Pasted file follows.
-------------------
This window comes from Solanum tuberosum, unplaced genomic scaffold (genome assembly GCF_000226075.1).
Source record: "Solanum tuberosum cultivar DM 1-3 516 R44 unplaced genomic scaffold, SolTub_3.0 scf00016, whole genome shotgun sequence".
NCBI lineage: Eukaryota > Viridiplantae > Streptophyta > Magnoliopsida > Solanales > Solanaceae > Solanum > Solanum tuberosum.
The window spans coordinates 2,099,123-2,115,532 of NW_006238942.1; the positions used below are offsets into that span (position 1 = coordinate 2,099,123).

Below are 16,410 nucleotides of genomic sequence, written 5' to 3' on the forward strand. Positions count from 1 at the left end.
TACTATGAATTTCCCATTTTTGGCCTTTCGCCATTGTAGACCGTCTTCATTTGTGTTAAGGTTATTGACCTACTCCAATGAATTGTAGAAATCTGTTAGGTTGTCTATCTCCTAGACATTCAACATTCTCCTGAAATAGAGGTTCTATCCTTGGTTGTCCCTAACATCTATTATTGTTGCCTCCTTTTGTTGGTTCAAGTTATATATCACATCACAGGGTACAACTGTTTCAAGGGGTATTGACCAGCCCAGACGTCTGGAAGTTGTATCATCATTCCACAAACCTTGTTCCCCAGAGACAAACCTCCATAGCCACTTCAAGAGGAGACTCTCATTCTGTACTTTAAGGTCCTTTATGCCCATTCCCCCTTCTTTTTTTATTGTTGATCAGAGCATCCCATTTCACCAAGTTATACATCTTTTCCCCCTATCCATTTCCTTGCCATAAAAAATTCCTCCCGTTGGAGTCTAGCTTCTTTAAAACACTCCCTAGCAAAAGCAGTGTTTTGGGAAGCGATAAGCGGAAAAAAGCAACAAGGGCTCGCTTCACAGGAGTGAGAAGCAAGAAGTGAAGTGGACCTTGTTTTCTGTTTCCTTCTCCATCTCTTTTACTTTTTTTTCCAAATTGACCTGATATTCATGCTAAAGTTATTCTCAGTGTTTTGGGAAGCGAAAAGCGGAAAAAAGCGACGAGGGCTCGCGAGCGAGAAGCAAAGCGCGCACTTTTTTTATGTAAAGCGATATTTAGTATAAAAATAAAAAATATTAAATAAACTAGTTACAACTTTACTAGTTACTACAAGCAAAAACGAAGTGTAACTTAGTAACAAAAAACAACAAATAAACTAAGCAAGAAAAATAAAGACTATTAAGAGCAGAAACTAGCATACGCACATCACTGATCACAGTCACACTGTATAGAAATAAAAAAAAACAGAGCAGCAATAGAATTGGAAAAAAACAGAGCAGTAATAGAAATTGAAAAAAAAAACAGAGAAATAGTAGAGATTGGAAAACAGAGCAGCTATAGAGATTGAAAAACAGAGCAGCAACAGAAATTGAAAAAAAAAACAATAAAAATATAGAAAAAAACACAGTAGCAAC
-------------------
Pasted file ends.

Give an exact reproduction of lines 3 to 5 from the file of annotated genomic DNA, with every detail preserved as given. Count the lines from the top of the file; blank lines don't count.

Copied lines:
NCBI lineage: Eukaryota > Viridiplantae > Streptophyta > Magnoliopsida > Solanales > Solanaceae > Solanum > Solanum tuberosum.
The window spans coordinates 2,099,123-2,115,532 of NW_006238942.1; the positions used below are offsets into that span (position 1 = coordinate 2,099,123).

Below are 16,410 nucleotides of genomic sequence, written 5' to 3' on the forward strand. Positions count from 1 at the left end.